Fibre ultrastructure

Mitochondria occupy a larger proportion of cell volume in oxidative muscle from the haemoglobinless channichthyids than in red-blooded nototheniids (Fig. 2), but with a 14% difference between the icefish C. aceratus and C. rastrospinosus (Table 3). The surface area of inner mitochondrial membranes per unit volume mitochondria (cristae surface density) was similar between C. aceratus and C. rastrospinosus, and values for both icefish were lower than in N. coriiceps and G. gibberifrons (Table 3). Little variation was seen in the volume density of intracellular lipid droplets within the two groups, but Vv(lip,f) was lower in icefish than in the red-blooded species.

Fig. 2.

Ultra-thin sections from (A) G. gibberifrons and (B) C. rastrospinosus pectoral adductor muscle, illustrating the differences in mitochondrial packing between nototheniids and channichthyids. m, mitochondria; f, myofibrils. Scale bars, 5 μm.

The potential consequence of differences in mitochondrial volume density, Vv(mit,f), and cristae surface density, Sv(cs,mit), was estimated by calculating mitochondrial cristae surface density per gram of tissue Sv(cs,m). Results show that complimentary differences in Vv(mit,f) and Sv(cs,mit) result in values of Sv(cs,m) that are nearly equivalent among all species (Table 3). Although Sv(cs,m) is usually correlated with maximal activity of cytochrome oxidase (CO), this is not the case in Antarctic fishes. The specific CO activity per g tissue is greater in G. gibberifrons compared to the two icefish (Table 1), but the specific cristae surface area is equal to or less than that of icefish (Fig. 3, Table 3). These data indicate that CO and other components of the electron transport chain may be more densely packed within the mitochondrial cristae of G. gibberifrons compared to channichthyids. The greater packing of electron transport proteins may not be reflected in the ratio of cristae surface area to capillary surface area (Fig. 4) as this parameter is heavily influenced by the differences in capillary density, NA(c,f).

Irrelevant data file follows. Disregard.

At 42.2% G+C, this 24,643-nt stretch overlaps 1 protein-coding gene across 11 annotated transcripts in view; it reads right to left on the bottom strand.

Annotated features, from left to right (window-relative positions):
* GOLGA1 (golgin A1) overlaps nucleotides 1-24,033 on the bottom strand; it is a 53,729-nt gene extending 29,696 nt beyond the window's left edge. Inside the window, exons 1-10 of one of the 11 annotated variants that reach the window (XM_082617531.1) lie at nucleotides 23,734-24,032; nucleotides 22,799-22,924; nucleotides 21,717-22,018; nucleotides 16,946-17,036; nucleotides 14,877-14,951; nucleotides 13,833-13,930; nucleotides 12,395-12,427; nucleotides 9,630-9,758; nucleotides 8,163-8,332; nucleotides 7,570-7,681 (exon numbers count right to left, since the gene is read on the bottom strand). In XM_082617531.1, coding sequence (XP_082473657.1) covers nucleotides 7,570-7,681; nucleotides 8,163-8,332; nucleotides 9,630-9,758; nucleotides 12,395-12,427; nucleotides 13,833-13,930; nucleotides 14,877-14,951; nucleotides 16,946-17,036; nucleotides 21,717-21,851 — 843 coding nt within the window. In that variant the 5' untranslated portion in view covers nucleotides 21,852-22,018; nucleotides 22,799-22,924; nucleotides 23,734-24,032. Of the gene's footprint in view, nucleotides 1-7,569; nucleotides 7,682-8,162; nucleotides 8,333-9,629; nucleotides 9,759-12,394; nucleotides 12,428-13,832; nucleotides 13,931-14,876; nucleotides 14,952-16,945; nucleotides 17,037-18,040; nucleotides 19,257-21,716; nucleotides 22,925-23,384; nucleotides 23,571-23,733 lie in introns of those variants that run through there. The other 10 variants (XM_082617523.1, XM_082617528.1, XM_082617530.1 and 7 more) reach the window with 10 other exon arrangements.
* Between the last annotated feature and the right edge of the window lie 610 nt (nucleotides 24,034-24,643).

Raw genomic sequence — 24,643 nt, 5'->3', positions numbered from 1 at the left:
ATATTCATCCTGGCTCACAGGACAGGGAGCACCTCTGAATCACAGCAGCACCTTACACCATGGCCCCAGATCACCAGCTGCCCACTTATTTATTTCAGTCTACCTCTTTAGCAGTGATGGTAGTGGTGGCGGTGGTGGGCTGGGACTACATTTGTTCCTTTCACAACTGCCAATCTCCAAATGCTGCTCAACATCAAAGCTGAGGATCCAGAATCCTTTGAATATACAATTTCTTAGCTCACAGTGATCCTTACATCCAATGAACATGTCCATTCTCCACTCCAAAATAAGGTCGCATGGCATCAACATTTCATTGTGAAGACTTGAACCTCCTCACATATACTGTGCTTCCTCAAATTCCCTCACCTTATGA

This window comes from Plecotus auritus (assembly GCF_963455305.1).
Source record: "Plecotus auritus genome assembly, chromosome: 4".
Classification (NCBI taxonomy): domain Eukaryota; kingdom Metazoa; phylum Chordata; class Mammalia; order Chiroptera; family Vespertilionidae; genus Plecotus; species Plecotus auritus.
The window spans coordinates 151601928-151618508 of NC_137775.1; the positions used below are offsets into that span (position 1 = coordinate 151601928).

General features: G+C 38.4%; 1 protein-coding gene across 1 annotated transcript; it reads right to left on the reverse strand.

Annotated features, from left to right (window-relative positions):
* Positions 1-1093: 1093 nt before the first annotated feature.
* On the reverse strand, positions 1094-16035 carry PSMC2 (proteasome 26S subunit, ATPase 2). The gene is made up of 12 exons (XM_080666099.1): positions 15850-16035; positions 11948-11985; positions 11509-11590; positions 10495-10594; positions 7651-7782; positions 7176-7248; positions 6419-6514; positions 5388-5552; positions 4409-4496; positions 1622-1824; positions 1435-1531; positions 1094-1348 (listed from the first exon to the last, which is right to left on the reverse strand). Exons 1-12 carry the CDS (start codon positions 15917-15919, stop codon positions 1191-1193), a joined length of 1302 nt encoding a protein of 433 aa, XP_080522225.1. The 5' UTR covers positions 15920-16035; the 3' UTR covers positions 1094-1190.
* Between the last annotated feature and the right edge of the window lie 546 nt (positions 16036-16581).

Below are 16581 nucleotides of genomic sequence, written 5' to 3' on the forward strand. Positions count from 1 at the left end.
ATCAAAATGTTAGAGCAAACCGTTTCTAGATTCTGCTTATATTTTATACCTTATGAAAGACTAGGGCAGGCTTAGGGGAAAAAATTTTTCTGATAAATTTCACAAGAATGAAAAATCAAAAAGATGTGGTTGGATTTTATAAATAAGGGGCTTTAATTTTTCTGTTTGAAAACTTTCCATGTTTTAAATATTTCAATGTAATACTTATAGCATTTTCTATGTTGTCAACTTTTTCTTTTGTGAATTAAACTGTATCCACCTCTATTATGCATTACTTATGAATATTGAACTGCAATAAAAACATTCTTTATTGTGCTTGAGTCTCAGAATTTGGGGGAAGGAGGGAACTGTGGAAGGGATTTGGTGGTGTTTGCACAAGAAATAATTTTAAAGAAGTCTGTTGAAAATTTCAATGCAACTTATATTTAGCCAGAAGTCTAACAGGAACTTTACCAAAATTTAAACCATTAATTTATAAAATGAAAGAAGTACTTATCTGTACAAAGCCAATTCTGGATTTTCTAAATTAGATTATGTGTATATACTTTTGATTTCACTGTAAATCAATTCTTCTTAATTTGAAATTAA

Fig. 3.

Ultra-thin sections from (A) G. gibberifrons and (B) C. rastrospinosus pectoral adductor muscle, showing the greater mitochondrial cristae density in nototheniids than channichthyids. Scale bars, 2 μm.

Fig. 4.

Calculated ultrastructural and capillary dimensions per cm3 mitochondria of pectoral adductor muscle from Antarctic fishes. N.c., Notothenia coriiceps; G.g., Gobionotothen gibberifrons; C.a., Chaenocephalus aceratus; C.r., Chionodraco rastrospinosus. Data for G. gibberifrons are taken from the present paper and Londraville and Sidell (1990a).